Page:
Iqaluit’s Qimaavik shelter overwhelmed, underfunded: director
“How do they expect us to prevent family violence without sufficient support?”
A smiling young woman with a sleeping infant snuggled in her amautik greets you outside the Qimaavik women’s shelter in Iqaluit.
But her smile masks a grim story — one she shares with the many other women who pass through Qimaavik’s door every day.
That’s the crisis the financial shelter is now faced with: the number of women using this shelter has increased, but the money needed to help victims of violence hasn’t kept up, Qimaavik director, Suny Jacob said.
And that’s why the YWCA Agvvik Nunavut, the non-profit group that runs the shelter, wants the territorial and federal governments to step up their support for Nunavut women who leave violent homes and need to get back on their feet again.
The YWCA Agvvik Nunavut operates the 21-bed women’s emergency shelter in Apex, along with a 12-bed women’s homeless shelter in Iqaluit.
But these services, which serve women from 13 communities in the Baffin region, are stretched beyond their limits, Jacob said.
The Government of Nunavut – the shelter’s main funder – should provide more money to the YWCA Agvik, so it can provide more services and better help the women who pass through Qimaavik, she said.
“How do they expect us to prevent family violence without sufficient support?” Jacob said. “We are really frustrated with this imbalance.”
Qimaavik is always full, she said — in 2010, the shelter operated at between 96 and 116 per cent capacity at all times.
That means many women are falling through the cracks, she said.
The recent deaths of Sula Enuaraq and her two young daughters provide frightening examples of what happens when family violence isn’t treated, she said.
“She was a victim of abuse for many years,” Jacob said. “It was sad for me to walk into this place the morning after we heard what happened.”
Jacob could not say whether Enuaraq was ever a client at the shelter, only that the many women at Qimaavik knew her and her children well.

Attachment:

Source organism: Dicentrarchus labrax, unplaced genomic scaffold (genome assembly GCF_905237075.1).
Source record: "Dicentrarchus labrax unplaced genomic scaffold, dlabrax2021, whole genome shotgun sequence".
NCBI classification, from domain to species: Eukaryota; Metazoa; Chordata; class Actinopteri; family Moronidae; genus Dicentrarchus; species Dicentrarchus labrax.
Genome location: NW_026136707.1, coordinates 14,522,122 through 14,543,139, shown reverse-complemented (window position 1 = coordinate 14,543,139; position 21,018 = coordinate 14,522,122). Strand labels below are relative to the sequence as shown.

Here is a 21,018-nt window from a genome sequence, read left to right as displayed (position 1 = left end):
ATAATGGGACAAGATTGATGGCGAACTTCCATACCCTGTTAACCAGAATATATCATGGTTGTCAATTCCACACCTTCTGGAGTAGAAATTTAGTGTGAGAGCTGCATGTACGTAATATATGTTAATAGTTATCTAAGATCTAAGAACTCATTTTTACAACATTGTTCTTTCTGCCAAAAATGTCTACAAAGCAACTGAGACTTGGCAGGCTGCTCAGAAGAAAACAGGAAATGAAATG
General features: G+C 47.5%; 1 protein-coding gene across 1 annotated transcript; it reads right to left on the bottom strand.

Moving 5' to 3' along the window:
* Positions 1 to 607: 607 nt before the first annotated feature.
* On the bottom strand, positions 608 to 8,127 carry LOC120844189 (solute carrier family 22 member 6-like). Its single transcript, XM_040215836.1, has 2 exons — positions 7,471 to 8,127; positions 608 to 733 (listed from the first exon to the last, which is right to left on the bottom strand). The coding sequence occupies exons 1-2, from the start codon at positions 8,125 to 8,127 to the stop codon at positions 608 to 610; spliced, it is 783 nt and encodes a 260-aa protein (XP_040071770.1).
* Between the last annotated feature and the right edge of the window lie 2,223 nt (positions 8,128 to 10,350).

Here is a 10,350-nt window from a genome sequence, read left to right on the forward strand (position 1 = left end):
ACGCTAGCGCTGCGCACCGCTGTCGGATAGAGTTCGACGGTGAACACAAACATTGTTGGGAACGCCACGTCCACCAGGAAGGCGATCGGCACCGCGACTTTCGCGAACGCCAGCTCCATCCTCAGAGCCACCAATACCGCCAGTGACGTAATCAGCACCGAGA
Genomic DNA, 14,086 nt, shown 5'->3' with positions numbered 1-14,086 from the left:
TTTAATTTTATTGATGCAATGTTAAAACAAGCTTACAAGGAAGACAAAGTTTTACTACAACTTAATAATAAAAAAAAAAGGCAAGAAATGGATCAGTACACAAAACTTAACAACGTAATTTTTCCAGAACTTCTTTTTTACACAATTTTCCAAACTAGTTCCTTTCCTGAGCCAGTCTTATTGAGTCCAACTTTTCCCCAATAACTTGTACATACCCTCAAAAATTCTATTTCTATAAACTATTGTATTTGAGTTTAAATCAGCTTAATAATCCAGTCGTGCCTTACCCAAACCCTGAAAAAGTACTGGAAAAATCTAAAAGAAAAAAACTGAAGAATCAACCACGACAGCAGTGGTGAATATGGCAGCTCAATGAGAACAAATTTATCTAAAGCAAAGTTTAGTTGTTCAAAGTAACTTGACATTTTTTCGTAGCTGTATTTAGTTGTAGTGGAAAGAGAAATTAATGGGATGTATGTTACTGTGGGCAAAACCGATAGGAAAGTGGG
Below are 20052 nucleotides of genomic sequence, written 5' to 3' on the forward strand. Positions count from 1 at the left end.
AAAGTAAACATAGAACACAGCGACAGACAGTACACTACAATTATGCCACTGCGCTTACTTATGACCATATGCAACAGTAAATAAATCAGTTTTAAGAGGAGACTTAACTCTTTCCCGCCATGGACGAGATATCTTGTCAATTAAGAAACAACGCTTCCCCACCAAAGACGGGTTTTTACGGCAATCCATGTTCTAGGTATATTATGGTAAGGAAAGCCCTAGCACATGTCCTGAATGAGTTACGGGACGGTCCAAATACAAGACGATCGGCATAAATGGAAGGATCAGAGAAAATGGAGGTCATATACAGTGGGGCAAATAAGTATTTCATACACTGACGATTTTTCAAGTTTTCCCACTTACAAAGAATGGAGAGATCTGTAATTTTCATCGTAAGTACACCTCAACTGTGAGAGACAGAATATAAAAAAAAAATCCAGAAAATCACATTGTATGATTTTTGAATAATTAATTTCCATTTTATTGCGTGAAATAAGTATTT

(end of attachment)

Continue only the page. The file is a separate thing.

“Many of these women have had sleepless nights here,” Jacob said. “They wonder if they’re next.”
To calm those fears, Jacob says she and her staff also want to see more transitional housing units and prioritized public housing units for families fleeing violence.
But the 25-year-old shelter has struggled for many years to make ends meet – it was even on the brink of closure in 2006.
Now Qimaavik survives on an annual operating budget of about $1.1 million, from the GN’s health and social services, plus programming money from other organizations.
Qimaavik has a staff of 21 — most of them crisis intake workers. The shelter can’t afford basic support, like cleaning staff.
Its 12-bed Sivimmut house in downtown Iqaluit also runs at full capacity.
Women and their children may stay there for extended periods, but Jacob acknowledges it’s only a bandaid solution.
“It’s the same story,” she said. “Housing is still a problem – where are they going to go afterwards?”
Some clients have education, but many have trouble finding even a minimum wage job, Jacob said.
To make matters worse, as soon as they find work, they no longer qualify to stay at Sivimmut and have little time to get housing of their own, she said.
That’s when the “house-hopping” begins.
“When they’re out on their own again, they get frustrated,” Jacob said. “And the frustration drives them right back to where they were.”
Many of the shelter’s clients are back within three months, she said.
Many end up beaten, many resort to suicide, some are even murdered, she said.
“We need somebody to connect these different sectors of the GN we work with [because] one doesn’t know that the other is doing,” Jacob said. “Otherwise, no one can help these women.”